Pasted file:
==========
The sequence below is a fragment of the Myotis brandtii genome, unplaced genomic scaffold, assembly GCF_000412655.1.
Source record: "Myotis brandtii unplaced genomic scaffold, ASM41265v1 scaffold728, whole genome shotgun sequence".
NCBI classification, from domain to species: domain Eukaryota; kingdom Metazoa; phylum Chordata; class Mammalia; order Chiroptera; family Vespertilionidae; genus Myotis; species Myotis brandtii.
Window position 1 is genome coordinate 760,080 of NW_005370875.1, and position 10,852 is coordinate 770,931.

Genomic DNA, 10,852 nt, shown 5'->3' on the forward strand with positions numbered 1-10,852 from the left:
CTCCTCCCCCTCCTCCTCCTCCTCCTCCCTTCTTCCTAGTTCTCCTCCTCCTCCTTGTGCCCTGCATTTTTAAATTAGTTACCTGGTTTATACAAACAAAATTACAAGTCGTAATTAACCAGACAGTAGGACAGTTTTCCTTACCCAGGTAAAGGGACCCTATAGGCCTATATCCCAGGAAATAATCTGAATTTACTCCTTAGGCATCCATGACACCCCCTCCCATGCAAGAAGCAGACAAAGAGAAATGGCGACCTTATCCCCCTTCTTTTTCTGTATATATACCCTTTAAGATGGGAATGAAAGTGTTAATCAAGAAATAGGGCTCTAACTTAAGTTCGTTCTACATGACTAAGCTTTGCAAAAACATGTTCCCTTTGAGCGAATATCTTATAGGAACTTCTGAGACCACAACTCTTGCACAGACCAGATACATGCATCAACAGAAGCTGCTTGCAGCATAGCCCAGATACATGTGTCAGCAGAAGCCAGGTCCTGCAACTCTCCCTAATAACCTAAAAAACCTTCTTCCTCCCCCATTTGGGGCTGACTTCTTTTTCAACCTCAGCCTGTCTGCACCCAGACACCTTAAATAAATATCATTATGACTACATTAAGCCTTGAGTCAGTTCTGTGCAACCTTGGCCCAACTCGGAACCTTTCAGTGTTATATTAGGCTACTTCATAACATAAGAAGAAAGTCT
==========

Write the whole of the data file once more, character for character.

The sequence below is a fragment of the Myotis brandtii genome, unplaced genomic scaffold, assembly GCF_000412655.1.
Source record: "Myotis brandtii unplaced genomic scaffold, ASM41265v1 scaffold728, whole genome shotgun sequence".
NCBI classification, from domain to species: domain Eukaryota; kingdom Metazoa; phylum Chordata; class Mammalia; order Chiroptera; family Vespertilionidae; genus Myotis; species Myotis brandtii.
Window position 1 is genome coordinate 760,080 of NW_005370875.1, and position 10,852 is coordinate 770,931.

Genomic DNA, 10,852 nt, shown 5'->3' on the forward strand with positions numbered 1-10,852 from the left:
CTCCTCCCCCTCCTCCTCCTCCTCCTCCCTTCTTCCTAGTTCTCCTCCTCCTCCTTGTGCCCTGCATTTTTAAATTAGTTACCTGGTTTATACAAACAAAATTACAAGTCGTAATTAACCAGACAGTAGGACAGTTTTCCTTACCCAGGTAAAGGGACCCTATAGGCCTATATCCCAGGAAATAATCTGAATTTACTCCTTAGGCATCCATGACACCCCCTCCCATGCAAGAAGCAGACAAAGAGAAATGGCGACCTTATCCCCCTTCTTTTTCTGTATATATACCCTTTAAGATGGGAATGAAAGTGTTAATCAAGAAATAGGGCTCTAACTTAAGTTCGTTCTACATGACTAAGCTTTGCAAAAACATGTTCCCTTTGAGCGAATATCTTATAGGAACTTCTGAGACCACAACTCTTGCACAGACCAGATACATGCATCAACAGAAGCTGCTTGCAGCATAGCCCAGATACATGTGTCAGCAGAAGCCAGGTCCTGCAACTCTCCCTAATAACCTAAAAAACCTTCTTCCTCCCCCATTTGGGGCTGACTTCTTTTTCAACCTCAGCCTGTCTGCACCCAGACACCTTAAATAAATATCATTATGACTACATTAAGCCTTGAGTCAGTTCTGTGCAACCTTGGCCCAACTCGGAACCTTTCAGTGTTATATTAGGCTACTTCATAACATAAGAAGAAAGTCT